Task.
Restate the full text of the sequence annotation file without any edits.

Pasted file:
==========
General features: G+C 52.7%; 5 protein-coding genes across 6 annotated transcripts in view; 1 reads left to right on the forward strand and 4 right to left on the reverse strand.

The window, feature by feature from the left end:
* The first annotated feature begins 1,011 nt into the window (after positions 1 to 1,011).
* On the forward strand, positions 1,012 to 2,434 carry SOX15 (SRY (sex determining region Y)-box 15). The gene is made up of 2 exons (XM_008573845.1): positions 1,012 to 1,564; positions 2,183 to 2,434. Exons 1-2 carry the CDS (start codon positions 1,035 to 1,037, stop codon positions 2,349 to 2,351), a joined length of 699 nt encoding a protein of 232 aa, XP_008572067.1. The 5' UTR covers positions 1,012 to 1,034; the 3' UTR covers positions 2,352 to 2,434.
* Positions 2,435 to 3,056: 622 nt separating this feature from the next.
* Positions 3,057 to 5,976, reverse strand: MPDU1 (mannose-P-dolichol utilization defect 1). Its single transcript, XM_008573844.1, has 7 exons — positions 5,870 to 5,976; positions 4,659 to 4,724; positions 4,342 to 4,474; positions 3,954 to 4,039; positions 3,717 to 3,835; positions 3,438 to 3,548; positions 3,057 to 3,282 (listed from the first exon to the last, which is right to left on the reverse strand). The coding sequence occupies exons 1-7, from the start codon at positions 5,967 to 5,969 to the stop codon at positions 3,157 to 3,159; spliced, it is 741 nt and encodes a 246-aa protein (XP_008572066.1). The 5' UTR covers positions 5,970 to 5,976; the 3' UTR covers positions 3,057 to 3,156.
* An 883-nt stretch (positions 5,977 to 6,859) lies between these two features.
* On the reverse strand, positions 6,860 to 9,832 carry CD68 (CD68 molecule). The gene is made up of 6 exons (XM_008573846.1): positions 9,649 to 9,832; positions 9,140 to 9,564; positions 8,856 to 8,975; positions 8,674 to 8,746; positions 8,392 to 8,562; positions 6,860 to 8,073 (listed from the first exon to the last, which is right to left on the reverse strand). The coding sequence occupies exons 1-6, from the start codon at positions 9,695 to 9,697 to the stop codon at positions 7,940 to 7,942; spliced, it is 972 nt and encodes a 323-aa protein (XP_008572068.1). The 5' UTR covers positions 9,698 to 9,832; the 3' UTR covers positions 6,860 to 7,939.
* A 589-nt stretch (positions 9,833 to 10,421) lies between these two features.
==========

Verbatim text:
General features: G+C 52.7%; 5 protein-coding genes across 6 annotated transcripts in view; 1 reads left to right on the forward strand and 4 right to left on the reverse strand.

The window, feature by feature from the left end:
* The first annotated feature begins 1,011 nt into the window (after positions 1 to 1,011).
* On the forward strand, positions 1,012 to 2,434 carry SOX15 (SRY (sex determining region Y)-box 15). The gene is made up of 2 exons (XM_008573845.1): positions 1,012 to 1,564; positions 2,183 to 2,434. Exons 1-2 carry the CDS (start codon positions 1,035 to 1,037, stop codon positions 2,349 to 2,351), a joined length of 699 nt encoding a protein of 232 aa, XP_008572067.1. The 5' UTR covers positions 1,012 to 1,034; the 3' UTR covers positions 2,352 to 2,434.
* Positions 2,435 to 3,056: 622 nt separating this feature from the next.
* Positions 3,057 to 5,976, reverse strand: MPDU1 (mannose-P-dolichol utilization defect 1). Its single transcript, XM_008573844.1, has 7 exons — positions 5,870 to 5,976; positions 4,659 to 4,724; positions 4,342 to 4,474; positions 3,954 to 4,039; positions 3,717 to 3,835; positions 3,438 to 3,548; positions 3,057 to 3,282 (listed from the first exon to the last, which is right to left on the reverse strand). The coding sequence occupies exons 1-7, from the start codon at positions 5,967 to 5,969 to the stop codon at positions 3,157 to 3,159; spliced, it is 741 nt and encodes a 246-aa protein (XP_008572066.1). The 5' UTR covers positions 5,970 to 5,976; the 3' UTR covers positions 3,057 to 3,156.
* An 883-nt stretch (positions 5,977 to 6,859) lies between these two features.
* On the reverse strand, positions 6,860 to 9,832 carry CD68 (CD68 molecule). The gene is made up of 6 exons (XM_008573846.1): positions 9,649 to 9,832; positions 9,140 to 9,564; positions 8,856 to 8,975; positions 8,674 to 8,746; positions 8,392 to 8,562; positions 6,860 to 8,073 (listed from the first exon to the last, which is right to left on the reverse strand). The coding sequence occupies exons 1-6, from the start codon at positions 9,695 to 9,697 to the stop codon at positions 7,940 to 7,942; spliced, it is 972 nt and encodes a 323-aa protein (XP_008572068.1). The 5' UTR covers positions 9,698 to 9,832; the 3' UTR covers positions 6,860 to 7,939.
* A 589-nt stretch (positions 9,833 to 10,421) lies between these two features.